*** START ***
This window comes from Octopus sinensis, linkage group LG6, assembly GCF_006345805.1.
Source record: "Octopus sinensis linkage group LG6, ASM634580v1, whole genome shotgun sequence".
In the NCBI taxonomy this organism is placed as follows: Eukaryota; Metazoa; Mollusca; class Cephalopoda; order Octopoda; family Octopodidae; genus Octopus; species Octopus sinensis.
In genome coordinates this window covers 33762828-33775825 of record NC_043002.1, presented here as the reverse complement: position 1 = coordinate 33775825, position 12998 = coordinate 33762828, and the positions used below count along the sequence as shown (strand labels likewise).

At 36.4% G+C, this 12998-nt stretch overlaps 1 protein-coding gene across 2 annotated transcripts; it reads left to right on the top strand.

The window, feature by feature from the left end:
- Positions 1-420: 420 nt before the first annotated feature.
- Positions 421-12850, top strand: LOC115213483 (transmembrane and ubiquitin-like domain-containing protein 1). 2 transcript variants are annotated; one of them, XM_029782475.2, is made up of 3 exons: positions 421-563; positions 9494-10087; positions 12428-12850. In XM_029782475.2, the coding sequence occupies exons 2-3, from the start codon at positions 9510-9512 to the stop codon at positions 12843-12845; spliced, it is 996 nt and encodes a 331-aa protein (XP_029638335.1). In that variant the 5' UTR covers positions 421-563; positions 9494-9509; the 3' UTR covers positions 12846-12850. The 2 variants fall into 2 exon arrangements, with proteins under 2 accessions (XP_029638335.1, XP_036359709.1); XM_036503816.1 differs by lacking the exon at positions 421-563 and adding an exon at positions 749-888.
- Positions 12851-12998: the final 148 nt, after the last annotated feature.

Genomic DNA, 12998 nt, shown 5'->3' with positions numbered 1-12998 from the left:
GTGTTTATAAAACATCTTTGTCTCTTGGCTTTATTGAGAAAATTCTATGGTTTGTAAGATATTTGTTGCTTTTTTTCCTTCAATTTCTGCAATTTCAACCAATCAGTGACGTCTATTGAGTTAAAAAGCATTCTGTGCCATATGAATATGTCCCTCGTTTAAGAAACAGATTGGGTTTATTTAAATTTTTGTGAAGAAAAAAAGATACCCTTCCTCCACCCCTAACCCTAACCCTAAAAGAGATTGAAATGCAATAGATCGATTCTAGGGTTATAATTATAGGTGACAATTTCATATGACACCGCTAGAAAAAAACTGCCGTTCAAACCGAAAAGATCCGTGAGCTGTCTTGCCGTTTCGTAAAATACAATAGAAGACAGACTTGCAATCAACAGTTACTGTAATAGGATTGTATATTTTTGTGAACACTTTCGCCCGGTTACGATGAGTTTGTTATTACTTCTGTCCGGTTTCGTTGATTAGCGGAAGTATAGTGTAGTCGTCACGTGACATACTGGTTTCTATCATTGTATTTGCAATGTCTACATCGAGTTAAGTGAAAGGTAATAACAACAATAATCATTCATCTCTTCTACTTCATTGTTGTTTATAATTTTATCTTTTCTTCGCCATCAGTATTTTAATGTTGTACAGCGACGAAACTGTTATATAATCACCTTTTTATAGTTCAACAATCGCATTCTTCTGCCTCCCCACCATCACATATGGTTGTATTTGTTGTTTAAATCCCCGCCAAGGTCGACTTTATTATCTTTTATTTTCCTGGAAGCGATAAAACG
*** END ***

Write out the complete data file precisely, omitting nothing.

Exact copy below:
This window comes from Octopus sinensis, linkage group LG6, assembly GCF_006345805.1.
Source record: "Octopus sinensis linkage group LG6, ASM634580v1, whole genome shotgun sequence".
In the NCBI taxonomy this organism is placed as follows: Eukaryota; Metazoa; Mollusca; class Cephalopoda; order Octopoda; family Octopodidae; genus Octopus; species Octopus sinensis.
In genome coordinates this window covers 33762828-33775825 of record NC_043002.1, presented here as the reverse complement: position 1 = coordinate 33775825, position 12998 = coordinate 33762828, and the positions used below count along the sequence as shown (strand labels likewise).

At 36.4% G+C, this 12998-nt stretch overlaps 1 protein-coding gene across 2 annotated transcripts; it reads left to right on the top strand.

The window, feature by feature from the left end:
- Positions 1-420: 420 nt before the first annotated feature.
- Positions 421-12850, top strand: LOC115213483 (transmembrane and ubiquitin-like domain-containing protein 1). 2 transcript variants are annotated; one of them, XM_029782475.2, is made up of 3 exons: positions 421-563; positions 9494-10087; positions 12428-12850. In XM_029782475.2, the coding sequence occupies exons 2-3, from the start codon at positions 9510-9512 to the stop codon at positions 12843-12845; spliced, it is 996 nt and encodes a 331-aa protein (XP_029638335.1). In that variant the 5' UTR covers positions 421-563; positions 9494-9509; the 3' UTR covers positions 12846-12850. The 2 variants fall into 2 exon arrangements, with proteins under 2 accessions (XP_029638335.1, XP_036359709.1); XM_036503816.1 differs by lacking the exon at positions 421-563 and adding an exon at positions 749-888.
- Positions 12851-12998: the final 148 nt, after the last annotated feature.

Genomic DNA, 12998 nt, shown 5'->3' with positions numbered 1-12998 from the left:
GTGTTTATAAAACATCTTTGTCTCTTGGCTTTATTGAGAAAATTCTATGGTTTGTAAGATATTTGTTGCTTTTTTTCCTTCAATTTCTGCAATTTCAACCAATCAGTGACGTCTATTGAGTTAAAAAGCATTCTGTGCCATATGAATATGTCCCTCGTTTAAGAAACAGATTGGGTTTATTTAAATTTTTGTGAAGAAAAAAAGATACCCTTCCTCCACCCCTAACCCTAACCCTAAAAGAGATTGAAATGCAATAGATCGATTCTAGGGTTATAATTATAGGTGACAATTTCATATGACACCGCTAGAAAAAAACTGCCGTTCAAACCGAAAAGATCCGTGAGCTGTCTTGCCGTTTCGTAAAATACAATAGAAGACAGACTTGCAATCAACAGTTACTGTAATAGGATTGTATATTTTTGTGAACACTTTCGCCCGGTTACGATGAGTTTGTTATTACTTCTGTCCGGTTTCGTTGATTAGCGGAAGTATAGTGTAGTCGTCACGTGACATACTGGTTTCTATCATTGTATTTGCAATGTCTACATCGAGTTAAGTGAAAGGTAATAACAACAATAATCATTCATCTCTTCTACTTCATTGTTGTTTATAATTTTATCTTTTCTTCGCCATCAGTATTTTAATGTTGTACAGCGACGAAACTGTTATATAATCACCTTTTTATAGTTCAACAATCGCATTCTTCTGCCTCCCCACCATCACATATGGTTGTATTTGTTGTTTAAATCCCCGCCAAGGTCGACTTTATTATCTTTTATTTTCCTGGAAGCGATAAAACG